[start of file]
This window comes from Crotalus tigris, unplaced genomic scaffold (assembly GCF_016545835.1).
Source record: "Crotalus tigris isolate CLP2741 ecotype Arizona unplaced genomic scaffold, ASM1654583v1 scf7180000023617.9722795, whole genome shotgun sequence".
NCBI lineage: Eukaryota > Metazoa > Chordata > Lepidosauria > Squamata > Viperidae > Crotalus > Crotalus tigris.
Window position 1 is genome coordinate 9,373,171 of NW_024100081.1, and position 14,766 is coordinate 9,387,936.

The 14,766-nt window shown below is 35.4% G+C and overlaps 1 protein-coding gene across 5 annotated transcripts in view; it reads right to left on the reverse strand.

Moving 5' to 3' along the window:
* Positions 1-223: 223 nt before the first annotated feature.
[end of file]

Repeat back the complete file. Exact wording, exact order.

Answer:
This window comes from Crotalus tigris, unplaced genomic scaffold (assembly GCF_016545835.1).
Source record: "Crotalus tigris isolate CLP2741 ecotype Arizona unplaced genomic scaffold, ASM1654583v1 scf7180000023617.9722795, whole genome shotgun sequence".
NCBI lineage: Eukaryota > Metazoa > Chordata > Lepidosauria > Squamata > Viperidae > Crotalus > Crotalus tigris.
Window position 1 is genome coordinate 9,373,171 of NW_024100081.1, and position 14,766 is coordinate 9,387,936.

The 14,766-nt window shown below is 35.4% G+C and overlaps 1 protein-coding gene across 5 annotated transcripts in view; it reads right to left on the reverse strand.

Moving 5' to 3' along the window:
* Positions 1-223: 223 nt before the first annotated feature.